By Dr. Anthony Policastro

The last two articles have discussed vision and hearing issues in older patients. They are not the only senses affected. The sense of touch also shows increasing incidence with age.

The condition that affects nerve endings in the hands and feet is called peripheral neuropathy. There are two groups of individuals that we see.

One group contains those individuals who have medical conditions associated with neuropathy and loss of sensation. Diabetes is one of those diseases, this is the reason that you see signs in physicians’ offices about removing your shoes if you have diabetes. You might have foot injuries that you cannot feel because of loss of sensation. 

Alcoholism is another condition. Often it is associated with vitamin deficiency due to poor diet. Thus there are a combination of factors. 

Individuals with these types of medical conditions have an incidence of peripheral neuropathy of 45 percent after age 65 years.

For individuals without these conditions we see the incidence increase with age. About 19.3 percent of healthy individuals between 65 and 74 years have symptoms. That number goes up to 31 percent for the 74 – 84 year age group. It is at 58 percent for those over age 85 years.

Symptoms are varied. They might include loss of sensation to touch, they might include loss of sensation to vibration, they might include loss of being able to tell the position of the foot without looking, and they might include loss of ankle reflexes. 

There might be things that are felt that are not normal, including pain, heat and the sensation of pins and needles. 

The symptoms are often worse at bedtime. One reason for this is there are no longer all the distractions that occur during the day. All of a sudden you pay attention to something that you might have ignored all day.

There are a variety of treatments that can be used. Some are simple. The involve things like meditation and yoga. Sometimes a change in sleep position can help. 

There are times when a vitamin deficiency can be present. Vitamin B12 is a good example of this. It is a known cause of peripheral neuropathy. A daily multivitamin is a good idea. It may not prevent more severe deficiencies. However, it can boost your body’s levels.

Omega-3 fatty acids found in fish oil supplements appear to be helpful in reducing neuropathic pain.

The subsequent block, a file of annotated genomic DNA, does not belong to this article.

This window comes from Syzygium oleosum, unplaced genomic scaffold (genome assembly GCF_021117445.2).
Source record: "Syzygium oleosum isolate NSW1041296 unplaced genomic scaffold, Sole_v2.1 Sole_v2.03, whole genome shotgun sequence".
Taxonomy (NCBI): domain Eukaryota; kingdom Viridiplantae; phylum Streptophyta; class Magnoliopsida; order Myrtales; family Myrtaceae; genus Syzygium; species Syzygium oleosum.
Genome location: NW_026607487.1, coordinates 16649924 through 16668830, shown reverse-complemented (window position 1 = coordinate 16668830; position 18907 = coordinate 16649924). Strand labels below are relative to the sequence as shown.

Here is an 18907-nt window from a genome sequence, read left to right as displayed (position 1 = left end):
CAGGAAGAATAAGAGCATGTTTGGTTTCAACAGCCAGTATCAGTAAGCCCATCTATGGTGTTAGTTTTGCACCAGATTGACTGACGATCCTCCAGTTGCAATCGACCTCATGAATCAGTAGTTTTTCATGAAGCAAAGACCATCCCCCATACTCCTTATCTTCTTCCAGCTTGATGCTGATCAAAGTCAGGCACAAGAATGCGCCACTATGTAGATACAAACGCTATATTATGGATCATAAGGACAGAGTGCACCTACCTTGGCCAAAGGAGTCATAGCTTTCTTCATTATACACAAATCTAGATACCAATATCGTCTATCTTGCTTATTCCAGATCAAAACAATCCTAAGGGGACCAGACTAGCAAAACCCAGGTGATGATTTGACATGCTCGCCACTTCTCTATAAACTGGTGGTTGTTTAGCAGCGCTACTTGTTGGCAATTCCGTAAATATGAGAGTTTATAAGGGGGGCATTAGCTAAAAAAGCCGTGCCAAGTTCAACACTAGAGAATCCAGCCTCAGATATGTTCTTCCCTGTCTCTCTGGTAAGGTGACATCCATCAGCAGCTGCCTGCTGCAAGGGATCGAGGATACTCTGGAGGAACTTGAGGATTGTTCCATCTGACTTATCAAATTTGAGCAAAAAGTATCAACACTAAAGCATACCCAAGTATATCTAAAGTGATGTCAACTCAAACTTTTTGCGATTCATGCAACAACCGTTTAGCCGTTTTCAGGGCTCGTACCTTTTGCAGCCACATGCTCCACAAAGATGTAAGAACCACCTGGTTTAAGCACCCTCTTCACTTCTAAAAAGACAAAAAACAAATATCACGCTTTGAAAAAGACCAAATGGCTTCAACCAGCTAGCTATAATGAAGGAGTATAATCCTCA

Diabetic patients on metformin have a double whammy. Metformin can cause neuropathy as a side effect. Some chemotherapy agents can cause neuropathy as a side effect.

As you might gather from all of this, peripheral neuropathy is common. It also has many causes. There is no simple answer. If you have symptoms and they seem to be worsening, it is a good idea to get them evaluated. That might prevent them from becoming even more of a problem.

Thus, in addition to the optometrist/ophthalmologist and audiologist, a medical evaluation is often the best place to begin. Once you have ruled out serious causes, then you can focus on treating the symptoms.

COVID update- There were 130,000 new cases nationally last week. There were 75 new cases in Sussex County. Both of those numbers are the lowest they have been since the beginning of the pandemic.

There are some people who still deny the high number of deaths from COVID-19 (now at 1,153,730). Those numbers come from death certificates filled out by physicians. 

Physicians are not stupid. They know how to fill out death certificates. They are not liars just putting down a diagnosis when it isn’t the real cause of death. They are not greedy thinking that if they put down COVID-19 they will make more money.

It is a disservice to think any of those things of the medical personnel who worked tirelessly through the pandemic to treat patients and save lives. Instead of being suspicious of them, we need to be thankful for their efforts.

Denial is a powerful psychological defense mechanism. There clearly are a lot of people still using denial to support their underlying incorrect ideas.